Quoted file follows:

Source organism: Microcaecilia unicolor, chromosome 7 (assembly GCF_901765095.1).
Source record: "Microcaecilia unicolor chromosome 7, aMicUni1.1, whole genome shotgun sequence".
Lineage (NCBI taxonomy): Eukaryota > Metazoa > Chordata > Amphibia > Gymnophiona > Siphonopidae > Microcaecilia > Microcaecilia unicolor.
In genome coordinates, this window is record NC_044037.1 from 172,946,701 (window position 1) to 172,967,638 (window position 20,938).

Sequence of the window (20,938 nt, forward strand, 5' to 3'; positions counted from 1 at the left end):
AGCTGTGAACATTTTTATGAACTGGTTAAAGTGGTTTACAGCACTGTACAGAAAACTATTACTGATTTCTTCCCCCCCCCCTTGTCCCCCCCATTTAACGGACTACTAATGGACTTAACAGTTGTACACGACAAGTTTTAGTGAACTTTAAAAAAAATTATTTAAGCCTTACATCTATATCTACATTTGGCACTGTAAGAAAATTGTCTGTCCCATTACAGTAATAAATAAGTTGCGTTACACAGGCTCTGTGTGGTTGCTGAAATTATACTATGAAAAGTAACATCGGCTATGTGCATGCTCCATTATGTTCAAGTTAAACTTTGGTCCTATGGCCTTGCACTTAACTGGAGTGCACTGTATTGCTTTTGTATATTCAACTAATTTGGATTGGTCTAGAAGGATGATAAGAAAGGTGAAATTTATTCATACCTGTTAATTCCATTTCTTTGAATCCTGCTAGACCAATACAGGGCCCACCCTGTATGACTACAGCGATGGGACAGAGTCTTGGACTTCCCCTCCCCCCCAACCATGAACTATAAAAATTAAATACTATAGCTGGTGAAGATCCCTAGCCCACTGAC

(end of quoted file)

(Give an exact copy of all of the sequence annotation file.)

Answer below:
Source organism: Microcaecilia unicolor, chromosome 7 (assembly GCF_901765095.1).
Source record: "Microcaecilia unicolor chromosome 7, aMicUni1.1, whole genome shotgun sequence".
Lineage (NCBI taxonomy): Eukaryota > Metazoa > Chordata > Amphibia > Gymnophiona > Siphonopidae > Microcaecilia > Microcaecilia unicolor.
In genome coordinates, this window is record NC_044037.1 from 172,946,701 (window position 1) to 172,967,638 (window position 20,938).

Sequence of the window (20,938 nt, forward strand, 5' to 3'; positions counted from 1 at the left end):
AGCTGTGAACATTTTTATGAACTGGTTAAAGTGGTTTACAGCACTGTACAGAAAACTATTACTGATTTCTTCCCCCCCCCCTTGTCCCCCCCATTTAACGGACTACTAATGGACTTAACAGTTGTACACGACAAGTTTTAGTGAACTTTAAAAAAAATTATTTAAGCCTTACATCTATATCTACATTTGGCACTGTAAGAAAATTGTCTGTCCCATTACAGTAATAAATAAGTTGCGTTACACAGGCTCTGTGTGGTTGCTGAAATTATACTATGAAAAGTAACATCGGCTATGTGCATGCTCCATTATGTTCAAGTTAAACTTTGGTCCTATGGCCTTGCACTTAACTGGAGTGCACTGTATTGCTTTTGTATATTCAACTAATTTGGATTGGTCTAGAAGGATGATAAGAAAGGTGAAATTTATTCATACCTGTTAATTCCATTTCTTTGAATCCTGCTAGACCAATACAGGGCCCACCCTGTATGACTACAGCGATGGGACAGAGTCTTGGACTTCCCCTCCCCCCCAACCATGAACTATAAAAATTAAATACTATAGCTGGTGAAGATCCCTAGCCCACTGAC